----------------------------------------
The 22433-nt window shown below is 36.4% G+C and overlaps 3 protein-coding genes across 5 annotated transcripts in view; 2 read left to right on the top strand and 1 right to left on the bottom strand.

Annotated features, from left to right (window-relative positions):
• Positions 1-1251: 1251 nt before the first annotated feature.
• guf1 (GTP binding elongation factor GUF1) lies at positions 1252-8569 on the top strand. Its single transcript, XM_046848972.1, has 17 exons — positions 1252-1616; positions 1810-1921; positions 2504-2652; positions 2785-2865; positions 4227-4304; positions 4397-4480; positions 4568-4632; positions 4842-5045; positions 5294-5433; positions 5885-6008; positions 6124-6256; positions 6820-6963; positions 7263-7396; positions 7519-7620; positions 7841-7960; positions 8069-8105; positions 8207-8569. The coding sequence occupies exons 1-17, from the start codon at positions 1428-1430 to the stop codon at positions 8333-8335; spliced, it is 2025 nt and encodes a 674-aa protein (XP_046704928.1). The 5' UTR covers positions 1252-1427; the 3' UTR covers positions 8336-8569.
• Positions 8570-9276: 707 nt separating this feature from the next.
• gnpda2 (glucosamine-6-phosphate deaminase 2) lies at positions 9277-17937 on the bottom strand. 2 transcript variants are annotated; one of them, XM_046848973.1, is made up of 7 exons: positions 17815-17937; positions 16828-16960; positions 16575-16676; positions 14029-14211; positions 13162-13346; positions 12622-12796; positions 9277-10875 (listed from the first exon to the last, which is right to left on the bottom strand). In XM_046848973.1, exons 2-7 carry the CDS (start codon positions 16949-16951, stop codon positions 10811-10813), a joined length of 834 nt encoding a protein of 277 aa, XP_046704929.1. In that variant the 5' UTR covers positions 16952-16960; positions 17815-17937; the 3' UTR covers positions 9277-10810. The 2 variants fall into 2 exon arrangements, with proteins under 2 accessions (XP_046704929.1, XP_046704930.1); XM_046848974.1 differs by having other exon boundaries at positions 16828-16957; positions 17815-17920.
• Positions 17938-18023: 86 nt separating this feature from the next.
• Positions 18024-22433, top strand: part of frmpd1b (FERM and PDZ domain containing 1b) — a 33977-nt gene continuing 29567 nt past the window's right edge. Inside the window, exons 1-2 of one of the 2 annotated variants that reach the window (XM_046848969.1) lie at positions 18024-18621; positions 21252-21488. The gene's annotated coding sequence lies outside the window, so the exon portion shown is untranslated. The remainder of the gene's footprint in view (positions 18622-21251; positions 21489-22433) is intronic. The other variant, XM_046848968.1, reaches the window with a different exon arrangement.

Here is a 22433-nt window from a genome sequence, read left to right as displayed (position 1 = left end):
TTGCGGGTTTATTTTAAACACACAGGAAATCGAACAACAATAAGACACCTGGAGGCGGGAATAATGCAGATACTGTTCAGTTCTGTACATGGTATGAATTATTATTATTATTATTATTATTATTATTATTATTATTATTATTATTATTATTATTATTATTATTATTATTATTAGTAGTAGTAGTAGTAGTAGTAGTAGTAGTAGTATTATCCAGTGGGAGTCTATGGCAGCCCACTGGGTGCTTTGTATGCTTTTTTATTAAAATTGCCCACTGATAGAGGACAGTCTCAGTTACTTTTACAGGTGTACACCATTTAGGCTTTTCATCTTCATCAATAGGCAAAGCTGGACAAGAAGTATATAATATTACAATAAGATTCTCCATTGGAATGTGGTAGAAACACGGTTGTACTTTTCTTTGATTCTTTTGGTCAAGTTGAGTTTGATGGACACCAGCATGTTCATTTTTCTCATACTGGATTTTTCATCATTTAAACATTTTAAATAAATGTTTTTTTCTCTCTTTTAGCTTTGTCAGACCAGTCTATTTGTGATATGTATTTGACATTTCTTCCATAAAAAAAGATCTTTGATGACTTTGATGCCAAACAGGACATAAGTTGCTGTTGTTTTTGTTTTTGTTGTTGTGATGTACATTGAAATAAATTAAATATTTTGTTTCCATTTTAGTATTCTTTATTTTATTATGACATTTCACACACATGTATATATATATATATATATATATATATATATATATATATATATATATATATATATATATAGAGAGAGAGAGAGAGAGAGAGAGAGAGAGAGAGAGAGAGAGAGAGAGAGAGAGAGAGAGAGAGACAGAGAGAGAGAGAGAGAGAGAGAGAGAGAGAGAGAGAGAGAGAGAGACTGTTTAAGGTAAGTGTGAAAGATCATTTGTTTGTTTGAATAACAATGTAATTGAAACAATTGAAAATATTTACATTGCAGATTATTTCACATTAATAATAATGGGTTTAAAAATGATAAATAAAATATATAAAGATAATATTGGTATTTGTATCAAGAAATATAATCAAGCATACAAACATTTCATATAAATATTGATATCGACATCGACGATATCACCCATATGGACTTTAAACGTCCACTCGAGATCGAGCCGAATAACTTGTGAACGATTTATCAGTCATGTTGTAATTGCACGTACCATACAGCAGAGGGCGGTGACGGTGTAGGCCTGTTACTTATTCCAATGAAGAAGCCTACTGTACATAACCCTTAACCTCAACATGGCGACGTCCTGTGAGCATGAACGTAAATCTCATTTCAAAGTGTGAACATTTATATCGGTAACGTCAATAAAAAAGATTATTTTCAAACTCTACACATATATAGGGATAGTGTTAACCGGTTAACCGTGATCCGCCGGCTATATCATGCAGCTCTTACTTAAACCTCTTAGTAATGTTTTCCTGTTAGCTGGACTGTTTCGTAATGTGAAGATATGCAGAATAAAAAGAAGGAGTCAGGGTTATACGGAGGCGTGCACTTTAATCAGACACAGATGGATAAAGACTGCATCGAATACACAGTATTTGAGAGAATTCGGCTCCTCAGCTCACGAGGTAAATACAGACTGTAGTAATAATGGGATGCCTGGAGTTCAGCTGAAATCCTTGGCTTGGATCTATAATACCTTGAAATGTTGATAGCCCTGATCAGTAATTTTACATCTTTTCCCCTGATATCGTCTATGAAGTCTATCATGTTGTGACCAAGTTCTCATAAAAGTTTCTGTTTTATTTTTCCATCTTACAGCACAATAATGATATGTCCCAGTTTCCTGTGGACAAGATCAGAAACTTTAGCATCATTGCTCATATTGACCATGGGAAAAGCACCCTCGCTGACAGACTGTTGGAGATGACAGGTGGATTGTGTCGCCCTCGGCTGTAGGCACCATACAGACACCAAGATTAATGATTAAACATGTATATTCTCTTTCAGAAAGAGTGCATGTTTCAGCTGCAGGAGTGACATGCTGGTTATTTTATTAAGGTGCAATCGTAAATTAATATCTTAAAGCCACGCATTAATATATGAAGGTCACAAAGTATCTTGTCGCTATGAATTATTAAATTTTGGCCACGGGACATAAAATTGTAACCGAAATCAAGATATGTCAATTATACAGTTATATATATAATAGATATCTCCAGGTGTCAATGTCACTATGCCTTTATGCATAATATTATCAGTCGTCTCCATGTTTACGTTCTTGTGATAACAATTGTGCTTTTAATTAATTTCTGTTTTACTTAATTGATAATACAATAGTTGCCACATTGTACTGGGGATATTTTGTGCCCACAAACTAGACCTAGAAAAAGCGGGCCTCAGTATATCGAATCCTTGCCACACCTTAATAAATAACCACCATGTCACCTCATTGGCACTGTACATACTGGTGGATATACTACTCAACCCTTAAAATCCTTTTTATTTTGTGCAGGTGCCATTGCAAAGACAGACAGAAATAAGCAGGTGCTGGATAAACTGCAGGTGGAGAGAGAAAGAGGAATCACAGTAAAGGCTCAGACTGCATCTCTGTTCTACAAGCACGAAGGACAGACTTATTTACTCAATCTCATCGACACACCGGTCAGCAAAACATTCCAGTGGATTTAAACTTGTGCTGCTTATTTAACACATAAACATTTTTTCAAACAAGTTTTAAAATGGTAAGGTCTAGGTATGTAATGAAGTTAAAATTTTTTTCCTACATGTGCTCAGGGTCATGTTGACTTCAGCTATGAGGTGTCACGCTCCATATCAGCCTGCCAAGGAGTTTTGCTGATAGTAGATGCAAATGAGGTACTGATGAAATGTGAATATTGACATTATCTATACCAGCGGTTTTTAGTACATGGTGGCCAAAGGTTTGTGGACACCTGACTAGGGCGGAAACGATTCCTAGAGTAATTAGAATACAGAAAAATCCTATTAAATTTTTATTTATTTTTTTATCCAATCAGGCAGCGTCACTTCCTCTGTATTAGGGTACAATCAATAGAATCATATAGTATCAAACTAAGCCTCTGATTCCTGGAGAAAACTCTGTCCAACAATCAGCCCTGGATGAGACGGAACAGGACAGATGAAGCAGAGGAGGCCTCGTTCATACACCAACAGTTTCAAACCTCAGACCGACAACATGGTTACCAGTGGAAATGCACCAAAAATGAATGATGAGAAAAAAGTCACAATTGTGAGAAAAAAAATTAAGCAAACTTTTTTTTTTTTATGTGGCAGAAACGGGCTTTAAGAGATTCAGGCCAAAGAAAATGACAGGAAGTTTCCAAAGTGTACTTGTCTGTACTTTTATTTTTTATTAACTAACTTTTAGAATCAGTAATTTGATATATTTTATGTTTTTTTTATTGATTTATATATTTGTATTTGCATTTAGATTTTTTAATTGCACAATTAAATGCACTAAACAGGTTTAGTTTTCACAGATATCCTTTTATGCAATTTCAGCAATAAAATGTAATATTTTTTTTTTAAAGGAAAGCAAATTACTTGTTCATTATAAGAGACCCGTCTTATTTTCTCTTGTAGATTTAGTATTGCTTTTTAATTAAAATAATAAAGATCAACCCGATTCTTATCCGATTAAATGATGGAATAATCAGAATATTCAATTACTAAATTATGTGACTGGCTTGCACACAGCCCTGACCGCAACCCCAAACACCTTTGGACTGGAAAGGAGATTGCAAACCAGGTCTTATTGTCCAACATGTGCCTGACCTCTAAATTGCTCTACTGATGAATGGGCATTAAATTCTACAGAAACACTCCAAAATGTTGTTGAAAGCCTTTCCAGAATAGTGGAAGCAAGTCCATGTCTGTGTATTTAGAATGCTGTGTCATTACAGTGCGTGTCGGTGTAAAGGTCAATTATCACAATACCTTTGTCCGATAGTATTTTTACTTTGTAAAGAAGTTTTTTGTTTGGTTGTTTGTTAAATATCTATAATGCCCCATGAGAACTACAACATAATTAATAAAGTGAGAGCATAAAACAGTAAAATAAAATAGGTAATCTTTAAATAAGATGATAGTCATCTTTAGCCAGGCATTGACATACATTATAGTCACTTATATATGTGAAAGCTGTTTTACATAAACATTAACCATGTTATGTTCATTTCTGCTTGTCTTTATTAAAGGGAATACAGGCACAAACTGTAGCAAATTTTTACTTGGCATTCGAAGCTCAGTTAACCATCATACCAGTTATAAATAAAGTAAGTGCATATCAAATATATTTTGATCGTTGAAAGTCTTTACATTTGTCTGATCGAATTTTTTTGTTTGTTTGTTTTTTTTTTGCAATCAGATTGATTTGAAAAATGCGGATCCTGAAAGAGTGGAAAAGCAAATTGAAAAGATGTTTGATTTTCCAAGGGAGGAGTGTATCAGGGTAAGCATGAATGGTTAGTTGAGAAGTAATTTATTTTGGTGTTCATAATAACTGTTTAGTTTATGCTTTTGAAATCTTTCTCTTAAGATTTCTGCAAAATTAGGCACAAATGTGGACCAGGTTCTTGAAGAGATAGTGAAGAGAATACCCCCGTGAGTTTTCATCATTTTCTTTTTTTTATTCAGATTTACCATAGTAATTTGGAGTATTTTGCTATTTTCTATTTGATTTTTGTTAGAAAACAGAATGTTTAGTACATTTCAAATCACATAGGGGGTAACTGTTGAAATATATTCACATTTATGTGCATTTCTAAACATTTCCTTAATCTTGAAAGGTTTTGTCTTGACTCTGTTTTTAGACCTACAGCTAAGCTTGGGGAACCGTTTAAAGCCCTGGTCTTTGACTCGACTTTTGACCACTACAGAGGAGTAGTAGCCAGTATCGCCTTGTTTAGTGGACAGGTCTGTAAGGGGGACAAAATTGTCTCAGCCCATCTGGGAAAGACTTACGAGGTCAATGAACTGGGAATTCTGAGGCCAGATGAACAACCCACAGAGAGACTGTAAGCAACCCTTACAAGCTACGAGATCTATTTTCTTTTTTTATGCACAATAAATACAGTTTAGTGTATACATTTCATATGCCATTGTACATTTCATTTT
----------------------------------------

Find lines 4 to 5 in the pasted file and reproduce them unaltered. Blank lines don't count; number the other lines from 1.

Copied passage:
• guf1 (GTP binding elongation factor GUF1) lies at positions 1252-8569 on the top strand. Its single transcript, XM_046848972.1, has 17 exons — positions 1252-1616; positions 1810-1921; positions 2504-2652; positions 2785-2865; positions 4227-4304; positions 4397-4480; positions 4568-4632; positions 4842-5045; positions 5294-5433; positions 5885-6008; positions 6124-6256; positions 6820-6963; positions 7263-7396; positions 7519-7620; positions 7841-7960; positions 8069-8105; positions 8207-8569. The coding sequence occupies exons 1-17, from the start codon at positions 1428-1430 to the stop codon at positions 8333-8335; spliced, it is 2025 nt and encodes a 674-aa protein (XP_046704928.1). The 5' UTR covers positions 1252-1427; the 3' UTR covers positions 8336-8569.
• Positions 8570-9276: 707 nt separating this feature from the next.